By Eileen Casey

Right now as you are reading this article your heart is pumping away and you barely give it a thought. The average heart rate at rest is about 70 beats per minute. That’s 4,200 beats an hour or 100,800 beats a day or 36,792,000 a year. If a person lives until they are 80, then their heart will beat about 2,943,360,000 times! Even though your heart does all of this work for you, how much do you do for your heart?

Lifestyle factors like smoking, or eating a diet high in processed foods, or being a couch potato can all make your heart unhealthy. Much like performing normal maintenance on your car so you can drive it 100,000 miles or even 200,000 without problems, your heart benefits from some routine maintenance. If we expect our hearts to keep ticking nearly 3 billion beats in our lives we need to take care of it.

In the United States heart disease is a major problem. Every year, about 715,000 Americans have a heart attack. About 600,000 people die from heart disease in the United States each year making heart disease the leading cause of death for both men and women. The Center for Disease Control (CDC) estimates that cardiovascular disease, including heart disease and stroke, costs the United States $312.6 billion each year. This total includes the cost of health care services, medications, and lost productivity. These conditions also are leading causes of disability, preventing people from working and enjoying family activities.

But wait, all is not doom and gloom! The situation is alarming, but there is good news—many factors in heart disease are preventable and controllable! We can start by taking small steps every day to bring our loved ones and ourselves closer to heart health. To help raise awareness about heart disease and how to become more heart healthy February has been designated American Heart Month. Cardiac Rehab Week, which is a rehab program for adopting a heart healthier lifestyle, is also recognized in February from the 10th through the 16th.

You can help prevent heart disease by making healthy choices and managing any medical conditions you may have. You can start by choosing a healthy diet. If you have a choice between those french fries or fresh vegetable, choose the vegetable! Adults should strive to eat at least 5 servings of vegetables a day. Eat foods that are low in saturated fat and salt and high in fiber. When you are eating healthy it is easier maintain a healthy weight.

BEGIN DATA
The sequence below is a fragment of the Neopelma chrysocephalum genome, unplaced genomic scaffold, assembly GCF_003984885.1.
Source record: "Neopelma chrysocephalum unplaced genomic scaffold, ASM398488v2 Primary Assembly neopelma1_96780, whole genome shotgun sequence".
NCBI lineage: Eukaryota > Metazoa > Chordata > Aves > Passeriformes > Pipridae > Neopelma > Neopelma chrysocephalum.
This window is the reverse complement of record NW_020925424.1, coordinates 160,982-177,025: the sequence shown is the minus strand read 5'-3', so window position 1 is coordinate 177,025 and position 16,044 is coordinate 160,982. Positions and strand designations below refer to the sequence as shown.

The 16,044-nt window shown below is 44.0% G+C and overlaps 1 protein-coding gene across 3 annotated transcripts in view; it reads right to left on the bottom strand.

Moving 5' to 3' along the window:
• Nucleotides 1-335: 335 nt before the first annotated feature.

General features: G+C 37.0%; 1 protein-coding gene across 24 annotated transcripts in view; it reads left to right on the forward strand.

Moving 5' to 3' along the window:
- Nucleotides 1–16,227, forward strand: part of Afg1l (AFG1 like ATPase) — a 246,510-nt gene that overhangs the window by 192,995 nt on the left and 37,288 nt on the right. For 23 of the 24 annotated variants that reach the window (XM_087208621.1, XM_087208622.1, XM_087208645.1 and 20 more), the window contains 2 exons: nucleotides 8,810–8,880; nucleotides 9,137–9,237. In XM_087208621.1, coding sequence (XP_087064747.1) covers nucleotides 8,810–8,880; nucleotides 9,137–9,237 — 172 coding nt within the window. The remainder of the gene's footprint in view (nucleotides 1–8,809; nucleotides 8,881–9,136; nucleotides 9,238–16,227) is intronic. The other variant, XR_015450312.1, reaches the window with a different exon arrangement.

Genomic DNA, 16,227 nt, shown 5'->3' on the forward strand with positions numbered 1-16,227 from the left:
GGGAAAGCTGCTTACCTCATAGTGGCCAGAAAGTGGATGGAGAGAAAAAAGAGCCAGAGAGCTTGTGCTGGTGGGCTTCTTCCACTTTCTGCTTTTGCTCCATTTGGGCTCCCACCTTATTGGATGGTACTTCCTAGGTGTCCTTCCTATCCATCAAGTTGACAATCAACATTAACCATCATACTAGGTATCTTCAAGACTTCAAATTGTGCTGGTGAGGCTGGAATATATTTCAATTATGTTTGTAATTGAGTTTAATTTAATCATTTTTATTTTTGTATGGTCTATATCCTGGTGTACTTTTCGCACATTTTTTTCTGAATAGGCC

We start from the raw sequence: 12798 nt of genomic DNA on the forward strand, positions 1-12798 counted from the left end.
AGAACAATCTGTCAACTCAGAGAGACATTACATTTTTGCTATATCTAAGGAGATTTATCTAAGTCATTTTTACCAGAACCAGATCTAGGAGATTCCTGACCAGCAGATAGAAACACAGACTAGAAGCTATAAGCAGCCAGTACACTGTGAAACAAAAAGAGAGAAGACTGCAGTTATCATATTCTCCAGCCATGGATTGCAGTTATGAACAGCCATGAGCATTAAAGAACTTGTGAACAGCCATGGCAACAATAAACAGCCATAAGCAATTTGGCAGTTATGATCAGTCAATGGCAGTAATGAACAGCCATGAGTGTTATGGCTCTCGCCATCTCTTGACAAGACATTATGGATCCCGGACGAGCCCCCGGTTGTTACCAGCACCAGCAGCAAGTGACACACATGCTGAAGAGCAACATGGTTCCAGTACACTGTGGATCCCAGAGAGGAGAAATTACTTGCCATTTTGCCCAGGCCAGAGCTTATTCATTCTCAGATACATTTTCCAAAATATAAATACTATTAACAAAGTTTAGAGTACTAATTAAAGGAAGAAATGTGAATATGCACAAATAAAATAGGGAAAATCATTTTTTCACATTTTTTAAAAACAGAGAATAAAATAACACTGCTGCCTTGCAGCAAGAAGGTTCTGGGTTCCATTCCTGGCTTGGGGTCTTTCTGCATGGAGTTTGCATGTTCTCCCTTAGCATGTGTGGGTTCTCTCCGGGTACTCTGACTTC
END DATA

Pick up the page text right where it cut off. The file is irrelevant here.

Don’t smoke! Smoking greatly increases your risk for heart disease. If you don’t smoke, yeah you! If you do smoke, talk to your health care provider to get help with quitting. There are a number of local resources to help you quit including classes at BMH.

Monitor your blood pressure and make sure that is within a normal range. If you have high blood pressure, or hypertension, be sure to take any medication that is prescribed by your health care provider. Don’t assume that because you feel well it is OK to stop your meds.

Manage your diabetes wisely. If you are unsure about how to do this talk with your health care provider about it. Ask questions if you don’t understand something. You may benefit from meeting with a diabetes specialist or a nutritionist to help you control your diabetes better.

Exercise regularly. Exercise does so many good things for your body. Physical activity can help you maintain a healthy weight, lower your blood pressure, improve your mood, decrease your stress, decrease pain and complaints of fatigue. So with all these things going for it, why don’t we all exercise more? Exercise is almost that magic pill we are all looking for a multitude of complaints. Don’t be intimidated and think that you must run a 5K a day or be a super athlete to benefit from exercise. Ideally the recommendation is for 30 minutes of moderate exercise (yes, that means sweating), but any activity can help and is better than sitting in front of the TV or computer eating that bag of chips or cookies. So take the stairs instead of the elevator, take that parking spot farthest from the door, walk around the block on your lunch time, take Fido out for that walk when you get home, stroll across that beautiful snowy field in snow shoes, walk to see your co-worker rather than send that email! It all helps—just pick something and start moving more. Who knows, you may find out that you want to try to run a 5K after all!

If despite your best efforts you do have a heart attack, don’t give up. There are still things that you can do to help. Cardiac rehab programs are special programs designed to help those after a heart attack or heart surgery. The staff in cardiac rehab programs will evaluate you and work to develop a plan that is right for you. Research shows that people who complete a cardiac rehab program live longer and reduce their chances of having another event. In a study conducted by Blue Cross/Blue Shield they found that 89% of people who had a heart attack and completed a cardiac rehab program had no further heart attacks. Those who didn’t complete cardiac rehab didn’t fair so well – only 32% had no further events. That means 68% of the people who didn’t do cardiac rehab had another heart attack. Cardiac rehab can be a powerful tool to help you recover and improve your well being. BMH offers a nationally certified cardiac rehab program.

So this February show your heart some love and choose to do something good for your heart so that it continues to beat 3 million beats and beyond!

For more information and tips visit the web site or contact the Cardiac Rehab Program at BMH at 802-257-8331.

Eileen Casey, PT, is the Director of Rehab Services at Brattleboro Memorial Hospital. She can be reached by calling 802-257-8255.

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